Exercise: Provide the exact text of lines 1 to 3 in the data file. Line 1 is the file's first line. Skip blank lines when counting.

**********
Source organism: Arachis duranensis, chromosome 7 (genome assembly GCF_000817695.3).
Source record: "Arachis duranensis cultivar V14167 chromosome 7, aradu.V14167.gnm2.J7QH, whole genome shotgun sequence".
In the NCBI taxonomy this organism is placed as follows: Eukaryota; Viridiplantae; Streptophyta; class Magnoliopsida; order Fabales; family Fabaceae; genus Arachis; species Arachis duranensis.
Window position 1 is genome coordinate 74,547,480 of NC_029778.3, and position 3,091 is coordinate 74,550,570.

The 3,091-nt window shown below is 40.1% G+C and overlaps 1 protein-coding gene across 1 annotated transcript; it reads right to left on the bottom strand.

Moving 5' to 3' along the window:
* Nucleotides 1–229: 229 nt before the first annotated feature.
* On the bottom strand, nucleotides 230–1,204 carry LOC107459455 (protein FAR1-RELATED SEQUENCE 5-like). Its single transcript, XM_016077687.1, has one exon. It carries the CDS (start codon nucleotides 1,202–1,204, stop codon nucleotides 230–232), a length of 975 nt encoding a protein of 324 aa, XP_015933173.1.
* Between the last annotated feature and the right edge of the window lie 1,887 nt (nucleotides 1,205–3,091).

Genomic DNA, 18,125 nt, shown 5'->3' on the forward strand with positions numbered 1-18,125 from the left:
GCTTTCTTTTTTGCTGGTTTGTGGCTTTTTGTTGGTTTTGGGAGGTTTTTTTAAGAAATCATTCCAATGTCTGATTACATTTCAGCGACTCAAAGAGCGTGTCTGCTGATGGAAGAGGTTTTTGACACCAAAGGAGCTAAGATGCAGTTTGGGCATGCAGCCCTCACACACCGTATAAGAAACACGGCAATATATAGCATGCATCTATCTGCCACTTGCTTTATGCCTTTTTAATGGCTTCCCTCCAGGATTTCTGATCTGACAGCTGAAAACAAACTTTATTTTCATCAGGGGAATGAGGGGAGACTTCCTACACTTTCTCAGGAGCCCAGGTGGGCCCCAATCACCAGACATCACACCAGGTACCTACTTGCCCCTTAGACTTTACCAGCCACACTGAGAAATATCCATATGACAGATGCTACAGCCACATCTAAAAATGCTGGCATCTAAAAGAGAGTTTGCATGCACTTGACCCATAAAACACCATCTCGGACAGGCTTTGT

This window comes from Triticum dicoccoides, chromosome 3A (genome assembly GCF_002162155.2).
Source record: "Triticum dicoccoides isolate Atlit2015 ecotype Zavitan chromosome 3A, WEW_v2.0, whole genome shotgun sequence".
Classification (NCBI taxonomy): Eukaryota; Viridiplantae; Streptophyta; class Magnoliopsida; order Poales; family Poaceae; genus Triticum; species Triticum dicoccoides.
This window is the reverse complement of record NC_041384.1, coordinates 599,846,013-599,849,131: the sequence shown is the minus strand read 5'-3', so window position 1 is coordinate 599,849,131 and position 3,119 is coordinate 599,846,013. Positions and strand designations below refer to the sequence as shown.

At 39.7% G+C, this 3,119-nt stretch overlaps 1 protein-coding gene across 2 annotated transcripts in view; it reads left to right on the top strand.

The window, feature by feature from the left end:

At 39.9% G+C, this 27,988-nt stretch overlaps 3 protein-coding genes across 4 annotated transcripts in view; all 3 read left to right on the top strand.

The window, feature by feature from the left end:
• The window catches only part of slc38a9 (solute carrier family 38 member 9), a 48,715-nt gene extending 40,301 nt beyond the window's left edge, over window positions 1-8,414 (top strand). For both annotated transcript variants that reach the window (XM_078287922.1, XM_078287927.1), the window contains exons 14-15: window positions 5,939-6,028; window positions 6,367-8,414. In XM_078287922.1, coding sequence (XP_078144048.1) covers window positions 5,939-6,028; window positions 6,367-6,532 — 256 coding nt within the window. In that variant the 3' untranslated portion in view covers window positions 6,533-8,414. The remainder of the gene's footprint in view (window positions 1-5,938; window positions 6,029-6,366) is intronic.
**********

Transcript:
Source organism: Arachis duranensis, chromosome 7 (genome assembly GCF_000817695.3).
Source record: "Arachis duranensis cultivar V14167 chromosome 7, aradu.V14167.gnm2.J7QH, whole genome shotgun sequence".
In the NCBI taxonomy this organism is placed as follows: Eukaryota; Viridiplantae; Streptophyta; class Magnoliopsida; order Fabales; family Fabaceae; genus Arachis; species Arachis duranensis.